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Come to Mother—When Miss Rankin Came to Congress, drawing by Nina Allender, March 31, 1917

Nina Allender, the official cartoonist of the National Women’s Party, expressed suffragists’ hopes for attaining a woman suffrage amendment once Representative Jeannette Rankin of Montana was elected to Congress. Allender depicted the voting rights amendment as a young girl (named after suffragist Susan B. Anthony) and Rankin as the woman who would look after her.

Courtesy of the National Woman’s Party at the Belmont-Paul Women’s Equality National Monument

Come to Mother—When Miss Rankin Came to Congress, drawing by Nina Allender, March 31, 1917

The Nineteenth Amendment: Woman Suffrage

In 1916 Representative Jeannette Rankin of Montana, a suffragist and pacifist, became the first woman elected to Congress. As a member of the House, Rankin pushed for woman suffrage, opening the first congressional debate ever held on the subject. Congress approved a constitutional amendment for woman suffrage in 1919. Ratified by three-fourths of the states, it became the Nineteenth Amendment in 1920. Rankin is also noted as the only member of Congress to have opposed U.S. participation in both World War I and World War II.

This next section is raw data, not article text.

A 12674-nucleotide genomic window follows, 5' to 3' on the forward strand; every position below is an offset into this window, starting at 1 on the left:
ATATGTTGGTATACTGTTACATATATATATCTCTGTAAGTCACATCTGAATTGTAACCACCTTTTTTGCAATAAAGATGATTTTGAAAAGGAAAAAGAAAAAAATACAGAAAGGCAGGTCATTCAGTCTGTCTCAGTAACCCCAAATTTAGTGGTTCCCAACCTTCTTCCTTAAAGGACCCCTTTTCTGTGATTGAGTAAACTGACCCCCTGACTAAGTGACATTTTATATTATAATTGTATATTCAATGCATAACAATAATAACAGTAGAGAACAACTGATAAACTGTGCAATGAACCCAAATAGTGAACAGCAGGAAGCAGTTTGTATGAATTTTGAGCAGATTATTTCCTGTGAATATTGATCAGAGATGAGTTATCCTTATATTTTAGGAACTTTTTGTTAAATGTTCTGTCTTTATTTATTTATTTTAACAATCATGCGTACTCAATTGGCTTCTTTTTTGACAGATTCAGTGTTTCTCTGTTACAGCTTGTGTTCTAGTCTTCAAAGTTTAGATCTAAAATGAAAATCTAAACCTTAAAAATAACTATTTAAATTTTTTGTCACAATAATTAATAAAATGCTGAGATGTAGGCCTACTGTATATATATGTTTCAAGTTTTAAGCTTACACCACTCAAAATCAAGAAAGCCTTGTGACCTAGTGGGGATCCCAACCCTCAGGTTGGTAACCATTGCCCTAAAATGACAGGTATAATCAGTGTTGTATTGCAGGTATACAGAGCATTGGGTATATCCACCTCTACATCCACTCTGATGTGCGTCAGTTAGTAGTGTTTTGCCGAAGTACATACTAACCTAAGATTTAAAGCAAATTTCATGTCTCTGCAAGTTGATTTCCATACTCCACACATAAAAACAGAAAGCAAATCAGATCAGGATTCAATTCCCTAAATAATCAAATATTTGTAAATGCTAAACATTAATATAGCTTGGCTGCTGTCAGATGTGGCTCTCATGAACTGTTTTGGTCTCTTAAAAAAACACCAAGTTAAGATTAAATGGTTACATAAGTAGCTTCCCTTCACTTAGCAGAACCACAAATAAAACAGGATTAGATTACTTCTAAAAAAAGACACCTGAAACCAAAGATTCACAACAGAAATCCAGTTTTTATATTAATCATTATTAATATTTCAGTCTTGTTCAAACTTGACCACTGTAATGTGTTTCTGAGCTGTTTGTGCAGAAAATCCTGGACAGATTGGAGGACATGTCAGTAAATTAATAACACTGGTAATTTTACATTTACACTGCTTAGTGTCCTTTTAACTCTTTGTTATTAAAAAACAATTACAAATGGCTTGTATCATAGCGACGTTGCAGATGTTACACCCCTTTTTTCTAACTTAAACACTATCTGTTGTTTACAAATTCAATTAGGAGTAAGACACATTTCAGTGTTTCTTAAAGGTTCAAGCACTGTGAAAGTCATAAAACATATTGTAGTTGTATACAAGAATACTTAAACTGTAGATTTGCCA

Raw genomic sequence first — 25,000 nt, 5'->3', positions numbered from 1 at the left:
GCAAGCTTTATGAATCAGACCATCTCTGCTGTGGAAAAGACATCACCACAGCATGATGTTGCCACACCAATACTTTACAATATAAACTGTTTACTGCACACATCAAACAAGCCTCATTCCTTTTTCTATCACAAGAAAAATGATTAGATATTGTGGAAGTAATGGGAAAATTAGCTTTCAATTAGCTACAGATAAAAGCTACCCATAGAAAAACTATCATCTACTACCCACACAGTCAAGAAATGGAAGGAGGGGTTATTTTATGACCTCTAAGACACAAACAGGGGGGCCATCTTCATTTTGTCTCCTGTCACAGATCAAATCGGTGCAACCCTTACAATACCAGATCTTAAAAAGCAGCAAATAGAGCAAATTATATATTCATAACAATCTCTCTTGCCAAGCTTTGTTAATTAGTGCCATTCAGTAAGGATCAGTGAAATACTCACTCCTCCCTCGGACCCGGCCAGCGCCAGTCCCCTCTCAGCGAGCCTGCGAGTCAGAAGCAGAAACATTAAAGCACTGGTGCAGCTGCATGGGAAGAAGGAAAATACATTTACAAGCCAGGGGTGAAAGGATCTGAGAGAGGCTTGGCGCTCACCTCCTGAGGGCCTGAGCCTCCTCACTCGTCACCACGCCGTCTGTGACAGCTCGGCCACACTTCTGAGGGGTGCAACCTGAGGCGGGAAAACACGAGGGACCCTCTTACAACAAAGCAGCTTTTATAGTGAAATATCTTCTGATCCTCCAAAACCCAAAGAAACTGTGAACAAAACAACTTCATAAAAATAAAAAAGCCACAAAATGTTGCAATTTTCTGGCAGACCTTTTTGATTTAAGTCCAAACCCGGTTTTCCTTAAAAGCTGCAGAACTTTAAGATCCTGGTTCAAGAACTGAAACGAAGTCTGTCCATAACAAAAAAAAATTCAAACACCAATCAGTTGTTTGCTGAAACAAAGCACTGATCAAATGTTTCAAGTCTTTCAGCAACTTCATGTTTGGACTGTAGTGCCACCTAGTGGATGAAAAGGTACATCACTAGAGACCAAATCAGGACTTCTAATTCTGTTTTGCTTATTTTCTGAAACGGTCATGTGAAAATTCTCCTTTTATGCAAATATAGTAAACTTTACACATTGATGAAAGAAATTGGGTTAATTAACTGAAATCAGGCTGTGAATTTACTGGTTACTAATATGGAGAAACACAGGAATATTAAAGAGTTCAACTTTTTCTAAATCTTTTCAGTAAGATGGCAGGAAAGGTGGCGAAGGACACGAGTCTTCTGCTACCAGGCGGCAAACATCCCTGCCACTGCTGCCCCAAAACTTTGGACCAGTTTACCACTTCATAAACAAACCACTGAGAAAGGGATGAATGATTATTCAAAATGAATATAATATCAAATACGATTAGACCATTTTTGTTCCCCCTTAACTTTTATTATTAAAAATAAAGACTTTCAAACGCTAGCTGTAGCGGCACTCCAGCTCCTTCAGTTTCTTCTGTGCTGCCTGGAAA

Is it not possible that the women of the country have something of value to give the Nation at this time? It would be strange indeed if the women of this country through all these years had not developed an intelligence, a feeling, a spiritual force peculiar to themselves, which they hold in readiness to give to the world.

Representative Jeannette Rankin of Montana, Speech to the U.S. House of Representatives, January 10, 1918